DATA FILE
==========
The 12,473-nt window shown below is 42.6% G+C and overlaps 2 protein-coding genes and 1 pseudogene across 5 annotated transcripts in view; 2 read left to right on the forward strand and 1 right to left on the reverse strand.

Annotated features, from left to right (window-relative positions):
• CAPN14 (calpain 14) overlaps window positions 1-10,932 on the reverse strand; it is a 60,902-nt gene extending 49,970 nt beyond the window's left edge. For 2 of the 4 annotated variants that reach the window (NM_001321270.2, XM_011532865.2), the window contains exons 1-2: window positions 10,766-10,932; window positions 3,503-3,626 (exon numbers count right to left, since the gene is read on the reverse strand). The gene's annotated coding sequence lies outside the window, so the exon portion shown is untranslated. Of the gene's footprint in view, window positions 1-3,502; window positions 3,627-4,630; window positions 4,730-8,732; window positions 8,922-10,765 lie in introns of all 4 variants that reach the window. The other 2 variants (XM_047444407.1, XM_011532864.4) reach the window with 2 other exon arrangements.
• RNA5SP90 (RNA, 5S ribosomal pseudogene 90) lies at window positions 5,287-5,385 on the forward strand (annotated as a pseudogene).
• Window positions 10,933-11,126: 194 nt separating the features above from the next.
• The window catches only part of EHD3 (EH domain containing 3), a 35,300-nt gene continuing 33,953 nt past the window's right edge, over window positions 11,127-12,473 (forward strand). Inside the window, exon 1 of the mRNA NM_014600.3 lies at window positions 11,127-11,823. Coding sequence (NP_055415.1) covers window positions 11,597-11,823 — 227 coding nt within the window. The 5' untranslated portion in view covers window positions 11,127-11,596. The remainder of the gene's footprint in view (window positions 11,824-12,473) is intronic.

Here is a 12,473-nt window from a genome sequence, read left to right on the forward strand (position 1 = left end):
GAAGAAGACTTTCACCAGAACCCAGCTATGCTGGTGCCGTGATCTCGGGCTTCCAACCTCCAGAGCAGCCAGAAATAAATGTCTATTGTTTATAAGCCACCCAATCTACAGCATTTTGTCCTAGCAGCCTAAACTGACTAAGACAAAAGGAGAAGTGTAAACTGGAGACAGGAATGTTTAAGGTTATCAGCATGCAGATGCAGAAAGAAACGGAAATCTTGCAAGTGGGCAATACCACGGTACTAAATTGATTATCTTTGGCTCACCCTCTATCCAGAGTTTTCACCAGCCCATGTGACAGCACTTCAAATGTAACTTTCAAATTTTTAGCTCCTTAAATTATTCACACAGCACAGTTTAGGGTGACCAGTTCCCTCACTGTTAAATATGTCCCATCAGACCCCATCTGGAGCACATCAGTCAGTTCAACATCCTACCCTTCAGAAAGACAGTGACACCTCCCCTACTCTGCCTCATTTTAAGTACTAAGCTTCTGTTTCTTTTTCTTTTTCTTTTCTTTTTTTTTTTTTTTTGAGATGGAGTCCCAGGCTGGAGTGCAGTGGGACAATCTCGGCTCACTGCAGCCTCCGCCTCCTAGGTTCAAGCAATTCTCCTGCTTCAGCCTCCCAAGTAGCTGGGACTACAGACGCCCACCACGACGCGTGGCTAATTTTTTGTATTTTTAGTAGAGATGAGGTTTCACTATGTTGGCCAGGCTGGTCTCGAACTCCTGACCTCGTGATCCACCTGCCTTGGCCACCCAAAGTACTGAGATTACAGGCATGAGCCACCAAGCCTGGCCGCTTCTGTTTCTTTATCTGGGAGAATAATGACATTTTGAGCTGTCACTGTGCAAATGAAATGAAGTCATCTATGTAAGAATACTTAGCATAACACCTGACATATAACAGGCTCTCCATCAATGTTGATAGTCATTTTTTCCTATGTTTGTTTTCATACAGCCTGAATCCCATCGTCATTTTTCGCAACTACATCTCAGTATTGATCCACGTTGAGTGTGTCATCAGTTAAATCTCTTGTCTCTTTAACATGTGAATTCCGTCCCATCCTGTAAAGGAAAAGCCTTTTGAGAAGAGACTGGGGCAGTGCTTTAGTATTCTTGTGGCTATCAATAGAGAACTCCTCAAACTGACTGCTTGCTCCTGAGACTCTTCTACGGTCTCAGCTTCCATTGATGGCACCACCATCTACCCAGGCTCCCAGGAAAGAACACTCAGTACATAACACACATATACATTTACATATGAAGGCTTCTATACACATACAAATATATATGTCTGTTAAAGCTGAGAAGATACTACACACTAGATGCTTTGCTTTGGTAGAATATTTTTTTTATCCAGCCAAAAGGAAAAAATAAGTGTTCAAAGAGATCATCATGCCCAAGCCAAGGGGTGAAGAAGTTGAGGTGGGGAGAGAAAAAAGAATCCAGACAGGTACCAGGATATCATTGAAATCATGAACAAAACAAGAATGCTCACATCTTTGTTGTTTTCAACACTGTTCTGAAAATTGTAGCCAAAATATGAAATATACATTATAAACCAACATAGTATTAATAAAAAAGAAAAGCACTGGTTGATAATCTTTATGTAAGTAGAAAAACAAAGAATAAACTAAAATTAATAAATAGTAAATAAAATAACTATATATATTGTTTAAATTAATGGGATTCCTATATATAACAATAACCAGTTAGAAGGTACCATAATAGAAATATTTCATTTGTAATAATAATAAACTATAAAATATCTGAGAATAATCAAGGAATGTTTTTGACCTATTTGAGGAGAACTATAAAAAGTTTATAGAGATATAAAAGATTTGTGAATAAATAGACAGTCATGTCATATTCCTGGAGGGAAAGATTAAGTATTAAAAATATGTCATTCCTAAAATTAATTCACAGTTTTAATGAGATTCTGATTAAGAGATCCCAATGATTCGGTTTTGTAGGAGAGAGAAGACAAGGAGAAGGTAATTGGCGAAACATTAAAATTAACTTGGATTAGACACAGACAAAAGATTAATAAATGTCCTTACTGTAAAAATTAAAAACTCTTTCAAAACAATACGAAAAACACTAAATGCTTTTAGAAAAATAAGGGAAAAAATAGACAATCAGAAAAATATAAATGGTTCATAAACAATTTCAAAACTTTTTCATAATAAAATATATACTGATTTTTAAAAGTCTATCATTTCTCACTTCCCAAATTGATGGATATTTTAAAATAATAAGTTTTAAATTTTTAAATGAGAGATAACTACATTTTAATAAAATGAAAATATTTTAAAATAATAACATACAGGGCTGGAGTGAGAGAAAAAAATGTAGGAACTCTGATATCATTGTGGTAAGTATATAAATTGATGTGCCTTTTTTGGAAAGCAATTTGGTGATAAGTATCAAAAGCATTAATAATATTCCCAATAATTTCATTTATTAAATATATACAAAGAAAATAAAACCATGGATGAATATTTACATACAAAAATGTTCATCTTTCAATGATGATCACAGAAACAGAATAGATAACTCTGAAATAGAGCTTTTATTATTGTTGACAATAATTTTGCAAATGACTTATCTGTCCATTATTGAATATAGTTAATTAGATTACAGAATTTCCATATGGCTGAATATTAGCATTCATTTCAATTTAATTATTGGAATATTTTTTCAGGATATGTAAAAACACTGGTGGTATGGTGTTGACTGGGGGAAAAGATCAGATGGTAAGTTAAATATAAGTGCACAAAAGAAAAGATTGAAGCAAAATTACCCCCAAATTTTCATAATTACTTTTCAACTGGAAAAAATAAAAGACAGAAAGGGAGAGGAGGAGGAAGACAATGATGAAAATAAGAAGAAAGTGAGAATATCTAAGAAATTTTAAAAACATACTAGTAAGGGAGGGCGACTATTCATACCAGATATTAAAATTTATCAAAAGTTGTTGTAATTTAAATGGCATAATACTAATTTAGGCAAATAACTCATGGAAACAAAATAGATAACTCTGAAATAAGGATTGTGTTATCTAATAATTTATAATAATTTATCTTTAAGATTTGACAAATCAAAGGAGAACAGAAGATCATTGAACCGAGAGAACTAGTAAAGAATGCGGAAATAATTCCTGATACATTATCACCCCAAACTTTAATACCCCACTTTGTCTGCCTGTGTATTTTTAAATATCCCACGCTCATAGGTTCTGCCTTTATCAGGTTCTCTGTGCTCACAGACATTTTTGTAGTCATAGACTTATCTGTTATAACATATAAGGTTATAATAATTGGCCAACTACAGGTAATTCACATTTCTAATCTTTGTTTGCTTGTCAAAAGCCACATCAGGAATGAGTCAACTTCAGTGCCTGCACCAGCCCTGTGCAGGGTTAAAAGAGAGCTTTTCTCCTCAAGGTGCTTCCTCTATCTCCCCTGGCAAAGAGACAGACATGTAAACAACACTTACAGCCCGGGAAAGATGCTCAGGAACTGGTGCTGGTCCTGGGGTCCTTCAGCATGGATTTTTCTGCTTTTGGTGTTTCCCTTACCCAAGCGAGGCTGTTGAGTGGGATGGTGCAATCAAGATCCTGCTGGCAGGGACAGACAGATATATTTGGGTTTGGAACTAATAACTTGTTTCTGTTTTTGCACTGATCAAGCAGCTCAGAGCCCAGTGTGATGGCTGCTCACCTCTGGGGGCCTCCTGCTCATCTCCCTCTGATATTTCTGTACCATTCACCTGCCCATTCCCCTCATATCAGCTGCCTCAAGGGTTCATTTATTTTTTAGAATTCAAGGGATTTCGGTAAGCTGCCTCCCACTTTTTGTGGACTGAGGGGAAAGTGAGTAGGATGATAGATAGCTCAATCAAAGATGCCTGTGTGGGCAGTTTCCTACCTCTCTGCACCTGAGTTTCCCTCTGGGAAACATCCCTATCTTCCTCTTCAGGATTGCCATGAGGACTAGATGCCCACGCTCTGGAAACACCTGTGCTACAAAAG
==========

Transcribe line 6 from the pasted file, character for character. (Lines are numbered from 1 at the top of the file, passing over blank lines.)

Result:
• The window catches only part of EHD3 (EH domain containing 3), a 35,300-nt gene continuing 33,953 nt past the window's right edge, over window positions 11,127-12,473 (forward strand). Inside the window, exon 1 of the mRNA NM_014600.3 lies at window positions 11,127-11,823. Coding sequence (NP_055415.1) covers window positions 11,597-11,823 — 227 coding nt within the window. The 5' untranslated portion in view covers window positions 11,127-11,596. The remainder of the gene's footprint in view (window positions 11,824-12,473) is intronic.